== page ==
The SourceCred Codebase Walkthrough is the latest and greatest overview of the technical architecture of SourceCred. It will help you understand the context and thinking that went into design decisions around the architecture of the SourceCred codebase.
Note: it is expected that this Artifact will be updated as the codebase is updated. All contributions will be listed in the Contributions section, however the latest version of the SourceCred Codebase Walkthrough will be listed above in the Description section of this Artifact.
To start, there’s the “What is SourceCred?” question. To answer this there could be a 5min overview/intro, but the focus here should be on the code. Then we can then have separate videos and presentations talking about SourceCred from a high level.
Then the first thing we want to figure out how to install SourceCred, how to deploy SourceCred, and how to hack on SourceCred. This will involve walking through verifying the dependencies and installing a fresh build of SourceCred. Hopefully this is quick and for further details people should refer to the README. Ideally this would allow someone to follow along with the video on their computer if they wanted.
Then we need to actually dive into the code. At the moment I see a few main parts:
Foundational mechanisms that should “just work” such as the Markov chain and PageRank algorithms.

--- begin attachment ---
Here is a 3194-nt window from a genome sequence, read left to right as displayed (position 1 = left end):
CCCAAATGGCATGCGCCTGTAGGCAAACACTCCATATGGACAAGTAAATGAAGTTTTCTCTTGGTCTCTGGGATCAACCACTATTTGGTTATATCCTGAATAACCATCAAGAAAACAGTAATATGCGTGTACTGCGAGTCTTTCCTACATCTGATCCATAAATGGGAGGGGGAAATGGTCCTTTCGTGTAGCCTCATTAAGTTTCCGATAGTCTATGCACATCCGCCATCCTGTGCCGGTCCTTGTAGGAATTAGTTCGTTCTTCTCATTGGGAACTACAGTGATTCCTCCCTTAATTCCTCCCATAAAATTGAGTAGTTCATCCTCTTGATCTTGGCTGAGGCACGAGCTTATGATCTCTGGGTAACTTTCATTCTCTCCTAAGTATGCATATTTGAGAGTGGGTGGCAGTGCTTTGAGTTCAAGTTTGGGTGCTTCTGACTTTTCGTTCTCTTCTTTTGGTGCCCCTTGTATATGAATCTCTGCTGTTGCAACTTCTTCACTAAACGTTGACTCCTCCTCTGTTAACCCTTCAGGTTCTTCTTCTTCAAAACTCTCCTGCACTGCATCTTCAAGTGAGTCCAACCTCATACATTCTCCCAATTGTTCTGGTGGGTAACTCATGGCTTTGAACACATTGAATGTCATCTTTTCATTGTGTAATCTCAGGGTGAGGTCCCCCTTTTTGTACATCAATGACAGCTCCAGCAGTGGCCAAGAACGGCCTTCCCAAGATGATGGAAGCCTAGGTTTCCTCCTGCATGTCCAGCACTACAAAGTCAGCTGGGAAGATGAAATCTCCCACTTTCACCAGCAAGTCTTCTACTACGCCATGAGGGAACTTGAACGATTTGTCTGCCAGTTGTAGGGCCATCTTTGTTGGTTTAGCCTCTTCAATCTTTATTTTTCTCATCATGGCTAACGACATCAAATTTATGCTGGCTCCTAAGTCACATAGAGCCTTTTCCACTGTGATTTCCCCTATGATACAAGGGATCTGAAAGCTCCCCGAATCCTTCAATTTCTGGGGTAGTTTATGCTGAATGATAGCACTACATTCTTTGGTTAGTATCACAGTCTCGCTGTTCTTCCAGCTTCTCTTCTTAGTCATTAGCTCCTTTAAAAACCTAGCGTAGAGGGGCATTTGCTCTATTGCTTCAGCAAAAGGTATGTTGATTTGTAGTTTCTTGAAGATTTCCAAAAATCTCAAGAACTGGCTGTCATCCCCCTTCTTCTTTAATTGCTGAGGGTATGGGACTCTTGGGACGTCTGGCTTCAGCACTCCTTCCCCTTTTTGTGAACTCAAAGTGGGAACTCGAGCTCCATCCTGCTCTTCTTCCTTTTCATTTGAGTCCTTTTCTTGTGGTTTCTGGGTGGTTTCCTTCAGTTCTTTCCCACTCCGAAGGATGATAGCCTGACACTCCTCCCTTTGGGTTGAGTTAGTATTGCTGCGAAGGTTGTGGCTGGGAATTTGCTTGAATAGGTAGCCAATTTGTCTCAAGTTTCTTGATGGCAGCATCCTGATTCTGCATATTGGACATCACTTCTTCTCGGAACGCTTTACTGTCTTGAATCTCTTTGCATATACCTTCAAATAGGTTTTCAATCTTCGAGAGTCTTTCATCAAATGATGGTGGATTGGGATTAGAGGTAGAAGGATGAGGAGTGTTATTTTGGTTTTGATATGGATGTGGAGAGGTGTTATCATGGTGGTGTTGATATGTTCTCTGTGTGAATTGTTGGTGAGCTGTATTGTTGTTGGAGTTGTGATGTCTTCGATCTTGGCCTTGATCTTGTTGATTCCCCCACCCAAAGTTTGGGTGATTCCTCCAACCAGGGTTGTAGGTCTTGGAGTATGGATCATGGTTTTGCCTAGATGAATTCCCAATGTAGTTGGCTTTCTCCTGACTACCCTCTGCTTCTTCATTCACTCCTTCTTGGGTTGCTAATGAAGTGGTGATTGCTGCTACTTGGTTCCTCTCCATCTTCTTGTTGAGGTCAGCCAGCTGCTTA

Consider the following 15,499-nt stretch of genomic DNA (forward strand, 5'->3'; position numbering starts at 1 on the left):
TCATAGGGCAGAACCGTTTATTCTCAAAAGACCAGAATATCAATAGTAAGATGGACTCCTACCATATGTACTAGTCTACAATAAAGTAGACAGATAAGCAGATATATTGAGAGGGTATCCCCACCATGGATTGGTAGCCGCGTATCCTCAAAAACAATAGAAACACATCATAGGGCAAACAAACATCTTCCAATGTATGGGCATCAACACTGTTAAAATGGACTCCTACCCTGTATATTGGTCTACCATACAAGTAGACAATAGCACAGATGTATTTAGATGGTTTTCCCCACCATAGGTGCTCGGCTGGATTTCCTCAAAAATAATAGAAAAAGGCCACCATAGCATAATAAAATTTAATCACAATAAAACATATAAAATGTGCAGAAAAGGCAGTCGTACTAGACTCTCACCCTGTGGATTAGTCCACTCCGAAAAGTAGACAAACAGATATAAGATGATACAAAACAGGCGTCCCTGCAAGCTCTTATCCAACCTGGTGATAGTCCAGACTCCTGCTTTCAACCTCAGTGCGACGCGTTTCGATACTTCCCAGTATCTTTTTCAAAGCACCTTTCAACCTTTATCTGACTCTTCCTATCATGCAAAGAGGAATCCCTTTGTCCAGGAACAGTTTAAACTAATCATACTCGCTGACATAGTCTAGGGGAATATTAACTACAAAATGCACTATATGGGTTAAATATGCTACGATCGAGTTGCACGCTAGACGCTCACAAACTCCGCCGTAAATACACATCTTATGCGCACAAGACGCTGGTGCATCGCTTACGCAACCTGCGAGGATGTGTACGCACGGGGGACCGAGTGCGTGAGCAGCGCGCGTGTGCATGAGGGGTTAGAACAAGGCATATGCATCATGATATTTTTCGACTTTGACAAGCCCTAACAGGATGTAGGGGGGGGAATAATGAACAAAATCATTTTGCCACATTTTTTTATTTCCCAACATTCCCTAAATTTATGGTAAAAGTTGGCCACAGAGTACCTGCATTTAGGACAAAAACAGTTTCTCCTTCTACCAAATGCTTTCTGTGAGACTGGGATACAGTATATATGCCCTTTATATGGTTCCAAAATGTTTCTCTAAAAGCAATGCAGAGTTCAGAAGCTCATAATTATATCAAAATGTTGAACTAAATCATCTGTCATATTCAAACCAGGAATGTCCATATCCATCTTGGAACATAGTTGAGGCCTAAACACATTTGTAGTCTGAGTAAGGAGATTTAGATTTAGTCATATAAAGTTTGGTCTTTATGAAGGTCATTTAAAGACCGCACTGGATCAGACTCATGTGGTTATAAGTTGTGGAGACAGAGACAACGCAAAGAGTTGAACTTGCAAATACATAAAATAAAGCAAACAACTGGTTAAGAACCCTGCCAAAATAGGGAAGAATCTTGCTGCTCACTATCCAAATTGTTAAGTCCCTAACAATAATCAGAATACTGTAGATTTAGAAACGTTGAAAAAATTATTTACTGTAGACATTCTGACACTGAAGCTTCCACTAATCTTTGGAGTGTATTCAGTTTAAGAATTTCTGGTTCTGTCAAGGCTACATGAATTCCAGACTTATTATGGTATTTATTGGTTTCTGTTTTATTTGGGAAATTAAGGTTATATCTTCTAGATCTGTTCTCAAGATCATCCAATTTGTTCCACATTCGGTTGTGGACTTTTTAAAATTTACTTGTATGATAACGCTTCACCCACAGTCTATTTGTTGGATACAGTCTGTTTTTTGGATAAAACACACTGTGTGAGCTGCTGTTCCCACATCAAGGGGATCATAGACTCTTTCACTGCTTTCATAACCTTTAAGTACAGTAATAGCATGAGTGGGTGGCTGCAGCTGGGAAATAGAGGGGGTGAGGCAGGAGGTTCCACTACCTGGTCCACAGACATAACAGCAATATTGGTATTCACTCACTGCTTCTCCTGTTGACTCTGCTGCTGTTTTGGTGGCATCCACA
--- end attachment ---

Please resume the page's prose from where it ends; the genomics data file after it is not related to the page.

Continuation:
SourceCred data structure components such as how the nodes and edges are created, referenced, and updated.
Plugins to connect data into SourceCred.
UI to see and interact with the underlying data.
These could be explored for 10 minutes each. Even though people won’t be using the foundational mechanisms it’s important (or at least interesting) to know what they are and how the other components interact with them. Then most of the time can be spent showing devs how data is structured, how state is created, and how to create plugins to modify/create that state. Then we can explore how to visualize and interact with that data, and how one might improve that aspect of the codebase too.
Overall it would be great if the video was 45-60 minutes:
5 min SourceCred intro
5 min dev env setup
10 min foundational mechanisms
10 min data structures
10 min plugins overview
10 min UI overview
5 min wrap up
In an ideal world we could do one of these every month so that there’s always an up to date fresh version that devs can watch to understand the codebase as well as how to contribute to the things that need work (plugins, UI, etc). Even just doing this every once in a while, however, would be great. That way someone can easily understand the system, how the pieces connect, and how they might contribute.
These are just a few ideas, but it would be great to get input from more developers too!
Also, @decentralion, do you happen to have a template/overview of your dev environment as well?
I love this idea. @burrrata would you be willing to champion it? If you do, I will be at your disposal, in terms of doing the walkthrough itself. However I don’t have the bandwidth to organize it, figure out how to best distribute the result, etc.
I’m down with the idea of doing this on a monthly basis so we keep this artifact up to date.